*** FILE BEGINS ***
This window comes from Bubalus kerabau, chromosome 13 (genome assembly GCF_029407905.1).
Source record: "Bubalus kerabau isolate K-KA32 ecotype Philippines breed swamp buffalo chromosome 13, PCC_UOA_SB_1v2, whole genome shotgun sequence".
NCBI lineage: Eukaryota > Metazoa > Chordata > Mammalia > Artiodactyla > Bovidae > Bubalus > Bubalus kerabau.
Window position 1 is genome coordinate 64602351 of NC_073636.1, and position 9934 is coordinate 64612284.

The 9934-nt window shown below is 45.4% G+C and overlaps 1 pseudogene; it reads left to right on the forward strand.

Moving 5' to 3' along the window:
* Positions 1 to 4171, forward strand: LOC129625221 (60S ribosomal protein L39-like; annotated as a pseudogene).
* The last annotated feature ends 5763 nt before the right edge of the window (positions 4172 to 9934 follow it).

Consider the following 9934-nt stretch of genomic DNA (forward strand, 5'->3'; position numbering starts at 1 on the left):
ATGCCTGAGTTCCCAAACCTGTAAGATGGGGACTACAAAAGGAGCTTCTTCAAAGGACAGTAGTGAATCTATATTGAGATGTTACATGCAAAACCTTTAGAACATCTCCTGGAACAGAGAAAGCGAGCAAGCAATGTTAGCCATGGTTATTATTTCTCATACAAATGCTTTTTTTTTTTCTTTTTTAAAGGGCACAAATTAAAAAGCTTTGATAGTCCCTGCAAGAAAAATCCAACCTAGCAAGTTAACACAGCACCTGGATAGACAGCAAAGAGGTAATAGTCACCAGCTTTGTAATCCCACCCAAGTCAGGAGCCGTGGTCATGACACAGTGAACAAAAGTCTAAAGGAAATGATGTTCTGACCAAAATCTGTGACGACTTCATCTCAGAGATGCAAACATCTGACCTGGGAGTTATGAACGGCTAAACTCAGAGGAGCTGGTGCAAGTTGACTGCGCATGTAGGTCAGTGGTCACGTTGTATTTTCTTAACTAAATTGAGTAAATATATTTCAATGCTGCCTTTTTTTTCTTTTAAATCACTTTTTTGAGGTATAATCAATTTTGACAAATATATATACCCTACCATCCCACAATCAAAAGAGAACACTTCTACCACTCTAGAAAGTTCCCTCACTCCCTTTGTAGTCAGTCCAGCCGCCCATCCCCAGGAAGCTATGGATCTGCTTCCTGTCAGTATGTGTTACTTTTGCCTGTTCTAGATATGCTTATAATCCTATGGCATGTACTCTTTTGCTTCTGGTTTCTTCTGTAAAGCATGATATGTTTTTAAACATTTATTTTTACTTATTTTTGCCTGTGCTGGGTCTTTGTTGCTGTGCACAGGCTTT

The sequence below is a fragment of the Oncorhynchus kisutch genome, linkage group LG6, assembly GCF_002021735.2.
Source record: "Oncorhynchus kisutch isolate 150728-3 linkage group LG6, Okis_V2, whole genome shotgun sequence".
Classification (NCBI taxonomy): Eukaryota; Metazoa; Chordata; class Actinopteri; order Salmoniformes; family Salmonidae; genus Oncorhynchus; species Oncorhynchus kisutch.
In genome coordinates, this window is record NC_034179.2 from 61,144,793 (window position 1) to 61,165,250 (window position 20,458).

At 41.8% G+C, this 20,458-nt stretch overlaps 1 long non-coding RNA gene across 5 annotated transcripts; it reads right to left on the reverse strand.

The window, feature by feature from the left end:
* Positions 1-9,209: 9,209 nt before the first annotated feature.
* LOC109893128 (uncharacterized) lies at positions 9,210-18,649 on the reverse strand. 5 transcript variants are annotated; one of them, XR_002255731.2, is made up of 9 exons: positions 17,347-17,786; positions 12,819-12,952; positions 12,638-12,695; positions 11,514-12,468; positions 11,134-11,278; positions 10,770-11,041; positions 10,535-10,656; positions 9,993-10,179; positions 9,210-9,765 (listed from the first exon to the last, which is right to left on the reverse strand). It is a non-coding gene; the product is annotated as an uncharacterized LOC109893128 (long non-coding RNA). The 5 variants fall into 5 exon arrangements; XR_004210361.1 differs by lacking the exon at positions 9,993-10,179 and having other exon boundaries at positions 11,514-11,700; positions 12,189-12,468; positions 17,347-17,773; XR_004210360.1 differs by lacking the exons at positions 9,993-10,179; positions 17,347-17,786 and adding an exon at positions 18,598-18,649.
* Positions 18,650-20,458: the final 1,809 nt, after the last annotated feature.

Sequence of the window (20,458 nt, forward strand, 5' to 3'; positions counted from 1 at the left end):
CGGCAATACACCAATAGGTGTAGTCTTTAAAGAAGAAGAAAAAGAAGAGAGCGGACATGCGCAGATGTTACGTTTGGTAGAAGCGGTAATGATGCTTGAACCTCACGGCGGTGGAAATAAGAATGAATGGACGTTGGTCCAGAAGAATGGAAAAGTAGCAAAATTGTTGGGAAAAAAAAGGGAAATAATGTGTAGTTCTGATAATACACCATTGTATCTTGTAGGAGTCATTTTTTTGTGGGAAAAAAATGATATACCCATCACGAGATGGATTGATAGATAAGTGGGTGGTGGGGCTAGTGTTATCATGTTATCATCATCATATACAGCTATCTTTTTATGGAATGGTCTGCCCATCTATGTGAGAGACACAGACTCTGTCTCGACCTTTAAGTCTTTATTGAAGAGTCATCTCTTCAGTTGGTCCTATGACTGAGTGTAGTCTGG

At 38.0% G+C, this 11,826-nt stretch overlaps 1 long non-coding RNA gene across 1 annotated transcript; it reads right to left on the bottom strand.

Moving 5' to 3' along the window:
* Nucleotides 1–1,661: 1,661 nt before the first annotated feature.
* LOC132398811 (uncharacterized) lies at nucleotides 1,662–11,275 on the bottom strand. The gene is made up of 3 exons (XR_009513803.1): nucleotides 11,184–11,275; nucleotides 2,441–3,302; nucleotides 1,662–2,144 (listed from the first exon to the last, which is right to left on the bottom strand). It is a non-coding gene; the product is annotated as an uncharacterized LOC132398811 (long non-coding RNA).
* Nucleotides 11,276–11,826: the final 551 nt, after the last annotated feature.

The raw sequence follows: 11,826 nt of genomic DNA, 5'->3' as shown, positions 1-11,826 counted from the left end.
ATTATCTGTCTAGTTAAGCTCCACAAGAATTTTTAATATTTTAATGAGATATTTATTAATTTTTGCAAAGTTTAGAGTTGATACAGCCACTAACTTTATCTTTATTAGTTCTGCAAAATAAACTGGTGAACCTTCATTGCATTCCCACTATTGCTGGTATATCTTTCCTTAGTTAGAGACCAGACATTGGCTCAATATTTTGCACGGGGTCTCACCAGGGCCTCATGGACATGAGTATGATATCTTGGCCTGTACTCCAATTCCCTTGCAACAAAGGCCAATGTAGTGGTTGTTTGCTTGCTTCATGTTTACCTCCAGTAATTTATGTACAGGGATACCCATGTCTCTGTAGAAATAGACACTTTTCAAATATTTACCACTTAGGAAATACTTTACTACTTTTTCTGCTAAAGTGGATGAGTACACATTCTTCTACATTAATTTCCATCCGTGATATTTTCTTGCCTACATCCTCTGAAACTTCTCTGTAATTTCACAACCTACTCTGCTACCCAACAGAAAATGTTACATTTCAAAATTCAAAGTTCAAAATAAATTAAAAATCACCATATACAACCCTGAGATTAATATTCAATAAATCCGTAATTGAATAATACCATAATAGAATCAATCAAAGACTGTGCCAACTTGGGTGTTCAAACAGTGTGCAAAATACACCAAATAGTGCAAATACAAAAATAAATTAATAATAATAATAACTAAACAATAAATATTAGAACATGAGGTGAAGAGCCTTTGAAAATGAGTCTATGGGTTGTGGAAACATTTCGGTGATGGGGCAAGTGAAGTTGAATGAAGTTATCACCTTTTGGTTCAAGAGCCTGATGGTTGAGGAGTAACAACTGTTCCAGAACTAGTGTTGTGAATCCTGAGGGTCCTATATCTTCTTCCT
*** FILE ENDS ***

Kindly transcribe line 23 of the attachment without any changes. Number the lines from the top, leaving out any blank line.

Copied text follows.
Moving 5' to 3' along the window: